hosted by Zoe Griffith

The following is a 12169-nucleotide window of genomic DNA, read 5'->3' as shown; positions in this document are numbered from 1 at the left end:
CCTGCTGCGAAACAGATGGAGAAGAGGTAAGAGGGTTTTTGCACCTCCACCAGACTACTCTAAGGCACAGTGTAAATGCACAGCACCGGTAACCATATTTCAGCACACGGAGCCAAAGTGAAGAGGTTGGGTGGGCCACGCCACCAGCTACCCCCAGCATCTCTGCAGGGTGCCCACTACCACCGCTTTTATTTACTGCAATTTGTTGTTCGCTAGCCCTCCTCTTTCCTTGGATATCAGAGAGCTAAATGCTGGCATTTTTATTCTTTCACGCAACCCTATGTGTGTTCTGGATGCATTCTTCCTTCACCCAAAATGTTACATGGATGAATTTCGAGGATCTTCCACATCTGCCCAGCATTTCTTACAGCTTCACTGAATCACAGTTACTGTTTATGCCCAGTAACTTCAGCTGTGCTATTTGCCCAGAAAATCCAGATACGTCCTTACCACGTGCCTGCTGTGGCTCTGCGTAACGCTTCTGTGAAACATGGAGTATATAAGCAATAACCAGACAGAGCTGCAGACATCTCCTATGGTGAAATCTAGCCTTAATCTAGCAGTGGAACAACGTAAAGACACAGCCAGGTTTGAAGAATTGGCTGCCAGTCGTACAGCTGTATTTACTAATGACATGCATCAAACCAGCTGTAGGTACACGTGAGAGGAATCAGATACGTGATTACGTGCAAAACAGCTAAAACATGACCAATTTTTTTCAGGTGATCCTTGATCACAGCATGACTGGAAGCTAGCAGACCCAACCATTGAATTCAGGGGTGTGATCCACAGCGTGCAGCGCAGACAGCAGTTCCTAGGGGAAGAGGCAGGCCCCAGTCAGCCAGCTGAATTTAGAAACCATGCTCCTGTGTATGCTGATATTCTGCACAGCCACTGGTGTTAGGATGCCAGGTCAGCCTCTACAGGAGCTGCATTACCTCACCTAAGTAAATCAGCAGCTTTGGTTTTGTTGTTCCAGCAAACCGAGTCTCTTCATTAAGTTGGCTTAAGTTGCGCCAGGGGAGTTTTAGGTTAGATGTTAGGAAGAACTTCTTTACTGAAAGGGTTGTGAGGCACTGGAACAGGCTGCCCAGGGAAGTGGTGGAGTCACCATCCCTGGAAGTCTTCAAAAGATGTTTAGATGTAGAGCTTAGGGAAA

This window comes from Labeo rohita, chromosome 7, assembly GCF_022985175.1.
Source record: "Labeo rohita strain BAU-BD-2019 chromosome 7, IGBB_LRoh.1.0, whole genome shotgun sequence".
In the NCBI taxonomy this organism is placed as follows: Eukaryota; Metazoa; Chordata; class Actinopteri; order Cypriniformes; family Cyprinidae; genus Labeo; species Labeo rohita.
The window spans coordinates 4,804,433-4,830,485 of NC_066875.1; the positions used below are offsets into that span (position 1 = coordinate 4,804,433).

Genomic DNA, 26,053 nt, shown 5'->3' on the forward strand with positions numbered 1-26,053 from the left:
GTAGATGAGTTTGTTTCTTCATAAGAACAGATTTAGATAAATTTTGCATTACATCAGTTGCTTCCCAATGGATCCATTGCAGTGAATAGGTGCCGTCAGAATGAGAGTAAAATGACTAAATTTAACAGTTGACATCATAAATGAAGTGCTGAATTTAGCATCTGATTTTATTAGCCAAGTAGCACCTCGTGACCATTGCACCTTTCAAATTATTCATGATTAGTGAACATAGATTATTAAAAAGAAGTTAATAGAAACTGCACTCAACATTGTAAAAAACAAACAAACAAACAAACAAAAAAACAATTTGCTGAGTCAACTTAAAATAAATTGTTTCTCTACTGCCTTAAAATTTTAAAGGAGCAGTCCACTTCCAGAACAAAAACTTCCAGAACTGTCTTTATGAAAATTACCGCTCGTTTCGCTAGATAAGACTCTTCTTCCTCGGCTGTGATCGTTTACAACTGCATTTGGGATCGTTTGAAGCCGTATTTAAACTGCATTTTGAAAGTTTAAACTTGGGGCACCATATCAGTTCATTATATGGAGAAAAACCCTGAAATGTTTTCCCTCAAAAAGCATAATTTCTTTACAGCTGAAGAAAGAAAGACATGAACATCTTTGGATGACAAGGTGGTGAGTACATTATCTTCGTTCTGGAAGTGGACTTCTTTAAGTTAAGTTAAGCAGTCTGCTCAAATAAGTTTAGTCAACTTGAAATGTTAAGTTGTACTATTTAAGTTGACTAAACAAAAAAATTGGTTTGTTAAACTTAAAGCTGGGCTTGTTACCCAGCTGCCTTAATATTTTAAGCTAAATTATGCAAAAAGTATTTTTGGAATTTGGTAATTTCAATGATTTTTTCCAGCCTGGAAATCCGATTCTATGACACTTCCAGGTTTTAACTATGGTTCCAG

The turn of the nineteenth century was a period of tumult and transformation in the Ottoman Empire as in many places around the world from France to Haiti, China, and the United States. With people, ideas, and armies on the move as never before, new geopolitical pressures pushed states around the globe to reinvent their relationships to their subjects and citizens. In this episode, we talk with Ali Yaycioglu about his new book Partners of the Empire: The Crisis of the Ottoman Order in the Age of Revolutions. We explore the Ottoman experience during the Age of Revolutions, which saw the rise of new participatory mechanisms that brought Ottoman subjects from many walks of life into the arena of imperial politics. We discuss the empowerment of local committees and the election of ayans in the countryside, and we consider the Janissaries as the voice of the popular will in Ottoman cities. Ultimately, we ask why new forms of participatory politics and limits on central authority failed to take root, even as they laid the foundation for later experiments in constitutional government during the Tanzimat era and beyond.